Wednesday, September 24, 2014

Lessons From the NFL: Thoughtful Planning To Avoid the Limelight

Another Sunday has come and gone and with it, somewhat predictably, another Vikings loss. What’s remarkable about this week, however, is that the team was without its star player, Adrian Peterson. Mr. Peterson has been barred from team activities pending the resolution of his criminal indictment for child abuse. Mr. Peterson has admitted to disciplining his 4-year-old son with a wooden switch and injuring the child in the process. The Vikings organization has been widely criticized for its initial response to Adrian Peterson’s indictment. The Vikings initially planned to let Mr. Peterson continue playing, but reversed its position after widespread public outrage to this initial plan.

If you follow football news at all, you know that the Peterson situation mirrors, in many respects, other football news. The NFL is currently under siege for mishandling its initial response to a domestic violence incident involving Ray Rice, a marquee player for the Baltimore Ravens. There are reports that the NFL knew of Mr. Rice’s conduct for quite some time before it took responsive action. In both situations, the football organizations have been accused of turning a blind eye to egregious conduct to keep their star players in the game. The public backlash and negative reaction from sponsors have prompted the NFL and its teams to take more serious action in their later responses to the Rice and Peterson incidents.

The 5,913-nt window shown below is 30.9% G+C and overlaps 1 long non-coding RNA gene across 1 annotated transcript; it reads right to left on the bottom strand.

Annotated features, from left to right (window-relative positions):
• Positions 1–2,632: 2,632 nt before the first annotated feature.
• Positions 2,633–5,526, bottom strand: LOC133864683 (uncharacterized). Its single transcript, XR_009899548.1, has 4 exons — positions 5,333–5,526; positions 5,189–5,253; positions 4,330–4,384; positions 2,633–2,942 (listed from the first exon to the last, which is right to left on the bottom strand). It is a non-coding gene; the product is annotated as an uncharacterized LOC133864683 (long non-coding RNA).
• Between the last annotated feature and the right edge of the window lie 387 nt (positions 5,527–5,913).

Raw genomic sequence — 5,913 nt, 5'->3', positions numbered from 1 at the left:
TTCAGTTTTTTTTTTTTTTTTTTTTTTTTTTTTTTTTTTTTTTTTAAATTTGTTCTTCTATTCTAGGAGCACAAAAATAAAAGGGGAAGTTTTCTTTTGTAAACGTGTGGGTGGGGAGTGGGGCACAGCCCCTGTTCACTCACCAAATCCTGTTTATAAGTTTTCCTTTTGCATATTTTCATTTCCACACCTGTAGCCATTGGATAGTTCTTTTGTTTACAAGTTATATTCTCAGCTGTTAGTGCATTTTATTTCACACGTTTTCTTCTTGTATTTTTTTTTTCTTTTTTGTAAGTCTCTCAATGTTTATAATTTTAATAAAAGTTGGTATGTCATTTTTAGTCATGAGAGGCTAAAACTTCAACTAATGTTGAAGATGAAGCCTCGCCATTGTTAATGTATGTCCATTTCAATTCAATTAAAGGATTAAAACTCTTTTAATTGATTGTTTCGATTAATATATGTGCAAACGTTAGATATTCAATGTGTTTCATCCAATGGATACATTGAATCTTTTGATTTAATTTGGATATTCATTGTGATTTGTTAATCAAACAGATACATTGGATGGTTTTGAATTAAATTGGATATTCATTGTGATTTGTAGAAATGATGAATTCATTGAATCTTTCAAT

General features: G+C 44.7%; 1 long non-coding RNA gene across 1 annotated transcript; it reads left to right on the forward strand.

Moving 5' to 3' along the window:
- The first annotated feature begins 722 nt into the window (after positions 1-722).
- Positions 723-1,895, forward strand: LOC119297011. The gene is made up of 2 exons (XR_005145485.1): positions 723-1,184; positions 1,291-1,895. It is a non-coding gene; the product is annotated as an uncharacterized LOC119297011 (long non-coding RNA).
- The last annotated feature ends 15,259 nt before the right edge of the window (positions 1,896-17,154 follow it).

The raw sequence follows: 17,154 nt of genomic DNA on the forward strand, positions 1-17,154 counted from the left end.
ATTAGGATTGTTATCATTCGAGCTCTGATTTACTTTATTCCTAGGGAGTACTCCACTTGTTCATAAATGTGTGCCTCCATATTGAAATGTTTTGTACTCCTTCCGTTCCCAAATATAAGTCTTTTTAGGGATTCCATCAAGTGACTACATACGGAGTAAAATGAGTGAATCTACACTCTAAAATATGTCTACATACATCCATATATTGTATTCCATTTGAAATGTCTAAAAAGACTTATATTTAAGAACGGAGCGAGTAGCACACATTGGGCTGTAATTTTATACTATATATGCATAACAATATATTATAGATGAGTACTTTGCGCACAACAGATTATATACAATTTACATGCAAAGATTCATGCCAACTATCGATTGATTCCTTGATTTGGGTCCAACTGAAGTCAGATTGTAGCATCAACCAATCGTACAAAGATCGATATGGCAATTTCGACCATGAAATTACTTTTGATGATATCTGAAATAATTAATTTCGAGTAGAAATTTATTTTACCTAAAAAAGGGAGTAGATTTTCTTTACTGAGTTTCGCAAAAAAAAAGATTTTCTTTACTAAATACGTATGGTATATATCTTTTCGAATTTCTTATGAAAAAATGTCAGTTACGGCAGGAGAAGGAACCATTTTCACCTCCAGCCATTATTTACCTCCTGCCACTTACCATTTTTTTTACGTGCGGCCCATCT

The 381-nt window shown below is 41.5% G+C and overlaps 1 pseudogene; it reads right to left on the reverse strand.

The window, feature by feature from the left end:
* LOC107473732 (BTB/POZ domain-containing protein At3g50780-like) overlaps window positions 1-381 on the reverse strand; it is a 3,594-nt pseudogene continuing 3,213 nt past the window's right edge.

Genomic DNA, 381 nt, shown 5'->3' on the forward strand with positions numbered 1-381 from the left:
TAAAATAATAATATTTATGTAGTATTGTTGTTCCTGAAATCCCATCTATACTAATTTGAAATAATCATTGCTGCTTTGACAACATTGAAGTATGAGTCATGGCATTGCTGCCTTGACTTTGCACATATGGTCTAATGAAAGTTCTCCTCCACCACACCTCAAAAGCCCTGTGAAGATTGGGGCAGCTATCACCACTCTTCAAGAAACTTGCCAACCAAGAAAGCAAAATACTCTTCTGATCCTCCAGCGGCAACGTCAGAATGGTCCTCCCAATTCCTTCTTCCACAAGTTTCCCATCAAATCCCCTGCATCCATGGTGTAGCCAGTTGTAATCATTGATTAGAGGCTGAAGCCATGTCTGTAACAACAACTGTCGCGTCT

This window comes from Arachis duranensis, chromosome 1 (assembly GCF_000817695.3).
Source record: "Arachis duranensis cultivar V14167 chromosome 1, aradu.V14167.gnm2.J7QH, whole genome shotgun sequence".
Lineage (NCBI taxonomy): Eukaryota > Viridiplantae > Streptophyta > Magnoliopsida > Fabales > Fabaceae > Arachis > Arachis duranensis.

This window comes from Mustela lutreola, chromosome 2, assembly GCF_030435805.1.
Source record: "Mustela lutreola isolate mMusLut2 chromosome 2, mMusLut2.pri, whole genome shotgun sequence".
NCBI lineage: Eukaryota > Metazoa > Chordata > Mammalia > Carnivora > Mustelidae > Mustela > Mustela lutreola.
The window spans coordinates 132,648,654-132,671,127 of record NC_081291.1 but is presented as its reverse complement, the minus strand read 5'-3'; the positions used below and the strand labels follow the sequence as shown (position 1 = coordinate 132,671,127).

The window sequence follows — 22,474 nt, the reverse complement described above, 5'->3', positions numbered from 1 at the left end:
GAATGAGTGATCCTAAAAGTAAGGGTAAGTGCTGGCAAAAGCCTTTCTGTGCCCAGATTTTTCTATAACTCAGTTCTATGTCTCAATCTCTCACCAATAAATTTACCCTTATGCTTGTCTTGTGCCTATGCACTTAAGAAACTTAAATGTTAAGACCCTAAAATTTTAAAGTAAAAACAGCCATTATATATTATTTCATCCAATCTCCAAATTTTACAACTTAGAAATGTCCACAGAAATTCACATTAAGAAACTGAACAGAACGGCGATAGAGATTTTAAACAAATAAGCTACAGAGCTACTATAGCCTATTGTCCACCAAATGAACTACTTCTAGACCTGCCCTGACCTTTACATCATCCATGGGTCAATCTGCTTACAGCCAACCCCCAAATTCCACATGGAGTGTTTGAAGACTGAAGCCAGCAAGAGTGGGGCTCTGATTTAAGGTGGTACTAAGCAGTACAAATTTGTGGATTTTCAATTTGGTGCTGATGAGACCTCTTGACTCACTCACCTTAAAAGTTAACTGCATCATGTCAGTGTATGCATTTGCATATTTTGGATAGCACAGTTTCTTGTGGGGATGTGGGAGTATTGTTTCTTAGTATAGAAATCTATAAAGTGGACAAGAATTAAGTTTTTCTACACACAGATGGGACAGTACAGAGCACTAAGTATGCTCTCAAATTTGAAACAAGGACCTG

Events like this are good times to reflect on how the rules work for employers and how to handle matters well to try to avoid the public limelight. As a general starting point, the rule in most states, including Minnesota, is “at-will employment.” An employer can take action against an employee for any reason, unless the reason is unlawful (i.e. because of an employee’s legally protected class status or in retaliation for protected activity, like union organizing or taking protected leave). But what about criminal activity?  On that front, employers need to exercise caution. It is generally unlawful to act based solely on an arrest rather than the conduct at issue. In addition, some states, such as Wisconsin, prohibit discrimination because of an employee’s conviction record as well, unless the conduct is sufficiently job-related. Likewise, it can violate federal law to take negative action against an employee for criminal conduct unless there is a tight nexus between the conduct at issue and the individual’s job duties that creates a genuine risk for an employer.